Project description:Human adults with normal vision can combine visual landmark and non-visual self-motion cues to improve their navigational precision. Here we asked whether blind individuals treated with a retinal prosthesis could also benefit from using the resultant new visual signal together with non-visual information when navigating. Four patients (blind for 15-52 years) implanted with the Argus II retinal prosthesis (Second Sight Medical Products Inc. Sylmar, CA), and five age-matched and six younger controls, participated. Participants completed a path reproduction and a triangle completion navigation task, using either an indirect visual landmark and non-visual self-motion cues or non-visual self-motion cues only. Control participants wore goggles that approximated the field of view and the resolution of the Argus II prosthesis. In both tasks, control participants showed better precision when navigating with reduced vision, compared to without vision. Patients, however, did not show similar improvements when navigating with the prosthesis in the path reproduction task, but two patients did show improvements in the triangle completion task. Additionally, all patients showed greater precision than controls in both tasks when navigating without vision. These results indicate that the Argus II retinal prosthesis may not provide sufficiently reliable visual information to improve the precision of patients on tasks, for which they have learnt to rely on non-visual senses.
Project description:Visual prostheses are devices to treat profound vision loss by stimulating nerve cells anywhere along the visual pathway, typically with electrical pulses. The Argus II implant, developed by Second Sight Medical Products (SSMP, Sylmar, CA, USA), targets the retina and features 60 electrodes that electrically stimulate the surviving retinal neurons. Of the approximately 20 research groups that are actively developing visual prostheses, SSMP has the longest track record. The Argus II was the first visual prosthesis to become commercially available: it received the European conformity mark in 2011 and FDA approval was granted in early 2013 for humanitarian use in the USA. Meanwhile, the Argus II safety/benefit study has been extended for research purposes, and is still ongoing. In this review, we will discuss the performance of the Argus II in restoring sight to the blind, and we will shed light on its expected developments in the coming years.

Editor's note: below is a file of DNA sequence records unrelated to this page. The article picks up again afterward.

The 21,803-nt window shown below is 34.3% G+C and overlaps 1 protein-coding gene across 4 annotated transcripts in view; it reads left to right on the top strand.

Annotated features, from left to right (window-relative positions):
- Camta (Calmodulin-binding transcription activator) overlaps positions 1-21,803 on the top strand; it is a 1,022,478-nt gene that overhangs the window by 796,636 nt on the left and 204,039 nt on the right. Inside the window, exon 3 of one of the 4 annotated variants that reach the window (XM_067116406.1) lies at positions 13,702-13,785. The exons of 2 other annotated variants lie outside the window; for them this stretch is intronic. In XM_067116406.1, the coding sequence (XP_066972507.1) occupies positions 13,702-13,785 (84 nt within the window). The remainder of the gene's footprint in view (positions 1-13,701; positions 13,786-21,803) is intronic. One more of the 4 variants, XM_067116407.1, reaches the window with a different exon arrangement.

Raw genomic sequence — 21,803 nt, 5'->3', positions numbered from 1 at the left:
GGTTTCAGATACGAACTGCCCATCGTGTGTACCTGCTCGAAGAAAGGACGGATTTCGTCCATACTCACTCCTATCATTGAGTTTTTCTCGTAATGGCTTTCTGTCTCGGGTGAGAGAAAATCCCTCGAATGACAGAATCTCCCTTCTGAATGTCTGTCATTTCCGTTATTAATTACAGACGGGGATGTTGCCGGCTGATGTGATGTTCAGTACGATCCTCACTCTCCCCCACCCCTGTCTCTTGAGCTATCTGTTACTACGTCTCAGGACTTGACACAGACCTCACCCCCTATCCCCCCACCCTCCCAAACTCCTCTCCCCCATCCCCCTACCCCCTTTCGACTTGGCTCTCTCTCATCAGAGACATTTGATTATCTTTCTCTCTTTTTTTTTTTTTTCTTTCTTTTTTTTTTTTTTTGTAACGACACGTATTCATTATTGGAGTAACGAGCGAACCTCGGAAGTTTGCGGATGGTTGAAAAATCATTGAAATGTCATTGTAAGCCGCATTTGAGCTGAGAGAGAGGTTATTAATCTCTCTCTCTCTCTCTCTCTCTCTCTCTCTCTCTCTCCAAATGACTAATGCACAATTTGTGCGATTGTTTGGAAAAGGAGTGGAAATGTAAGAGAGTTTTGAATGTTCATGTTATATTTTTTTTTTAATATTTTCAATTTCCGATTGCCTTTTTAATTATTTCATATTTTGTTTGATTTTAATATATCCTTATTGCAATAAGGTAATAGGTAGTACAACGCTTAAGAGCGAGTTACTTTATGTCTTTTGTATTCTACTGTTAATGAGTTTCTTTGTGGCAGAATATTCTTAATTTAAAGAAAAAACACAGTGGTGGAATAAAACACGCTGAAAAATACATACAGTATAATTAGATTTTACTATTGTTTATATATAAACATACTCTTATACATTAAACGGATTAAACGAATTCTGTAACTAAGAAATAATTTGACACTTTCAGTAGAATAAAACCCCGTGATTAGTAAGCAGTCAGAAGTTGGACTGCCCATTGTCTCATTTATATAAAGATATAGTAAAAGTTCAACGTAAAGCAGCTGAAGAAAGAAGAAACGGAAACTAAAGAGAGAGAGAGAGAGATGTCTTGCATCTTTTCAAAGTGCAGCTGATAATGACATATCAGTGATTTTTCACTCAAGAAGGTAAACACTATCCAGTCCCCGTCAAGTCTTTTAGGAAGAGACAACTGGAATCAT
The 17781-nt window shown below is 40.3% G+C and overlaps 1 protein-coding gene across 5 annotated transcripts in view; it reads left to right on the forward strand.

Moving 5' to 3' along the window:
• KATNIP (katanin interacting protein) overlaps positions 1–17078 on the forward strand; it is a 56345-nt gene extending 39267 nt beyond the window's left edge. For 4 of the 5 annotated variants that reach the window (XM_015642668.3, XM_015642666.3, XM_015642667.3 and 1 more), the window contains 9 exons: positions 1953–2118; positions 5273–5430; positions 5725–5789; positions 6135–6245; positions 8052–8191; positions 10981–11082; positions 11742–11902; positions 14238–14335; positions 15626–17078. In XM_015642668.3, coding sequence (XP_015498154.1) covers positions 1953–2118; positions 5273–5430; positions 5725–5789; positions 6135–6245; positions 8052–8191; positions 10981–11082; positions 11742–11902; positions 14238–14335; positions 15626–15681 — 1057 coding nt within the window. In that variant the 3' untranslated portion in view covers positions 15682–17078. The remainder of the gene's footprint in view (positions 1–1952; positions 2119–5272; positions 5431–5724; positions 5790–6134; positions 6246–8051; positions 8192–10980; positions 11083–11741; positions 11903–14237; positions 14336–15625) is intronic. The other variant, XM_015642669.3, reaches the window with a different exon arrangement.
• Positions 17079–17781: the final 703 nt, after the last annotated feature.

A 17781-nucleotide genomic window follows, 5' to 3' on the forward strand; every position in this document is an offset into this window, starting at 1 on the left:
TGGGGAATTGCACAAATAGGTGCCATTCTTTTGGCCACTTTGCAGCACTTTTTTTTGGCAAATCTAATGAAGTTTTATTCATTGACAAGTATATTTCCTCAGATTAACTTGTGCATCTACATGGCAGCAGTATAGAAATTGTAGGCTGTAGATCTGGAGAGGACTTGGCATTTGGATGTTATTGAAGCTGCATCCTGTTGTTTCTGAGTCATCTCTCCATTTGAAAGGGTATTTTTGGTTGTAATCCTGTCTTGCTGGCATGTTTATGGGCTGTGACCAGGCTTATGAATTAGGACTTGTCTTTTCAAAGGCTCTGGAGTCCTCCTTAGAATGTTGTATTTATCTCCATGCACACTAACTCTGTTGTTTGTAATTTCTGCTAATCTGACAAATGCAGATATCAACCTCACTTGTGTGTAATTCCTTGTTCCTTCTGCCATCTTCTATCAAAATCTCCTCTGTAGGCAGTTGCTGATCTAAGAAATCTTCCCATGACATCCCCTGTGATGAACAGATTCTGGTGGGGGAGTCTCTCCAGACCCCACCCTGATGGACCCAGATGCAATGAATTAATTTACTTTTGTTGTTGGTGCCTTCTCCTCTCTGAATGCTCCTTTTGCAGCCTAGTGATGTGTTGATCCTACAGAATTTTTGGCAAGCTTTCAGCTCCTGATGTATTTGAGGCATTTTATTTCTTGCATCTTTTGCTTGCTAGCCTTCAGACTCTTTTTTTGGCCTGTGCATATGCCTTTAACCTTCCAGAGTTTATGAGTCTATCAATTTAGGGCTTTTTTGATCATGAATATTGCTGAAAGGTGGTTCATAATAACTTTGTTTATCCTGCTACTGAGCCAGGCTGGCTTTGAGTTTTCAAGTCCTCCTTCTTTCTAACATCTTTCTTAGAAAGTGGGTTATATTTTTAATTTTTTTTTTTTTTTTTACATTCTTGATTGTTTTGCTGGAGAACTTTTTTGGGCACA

Project description:Retinal prosthesis technologies require that the visual system downstream of the retinal circuitry be capable of transmitting and elaborating visual signals. We studied the capability of plastic remodeling in late blind subjects implanted with the Argus II Retinal Prosthesis with psychophysics and functional MRI (fMRI). After surgery, six out of seven retinitis pigmentosa (RP) blind subjects were able to detect high-contrast stimuli using the prosthetic implant. However, direction discrimination to contrast modulated stimuli remained at chance level in all of them. No subject showed any improvement of contrast sensitivity in either eye when not using the Argus II. Before the implant, the Blood Oxygenation Level Dependent (BOLD) activity in V1 and the lateral geniculate nucleus (LGN) was very weak or absent. Surprisingly, after prolonged use of Argus II, BOLD responses to visual input were enhanced. This is, to our knowledge, the first study tracking the neural changes of visual areas in patients after retinal implant, revealing a capacity to respond to restored visual input even after years of deprivation.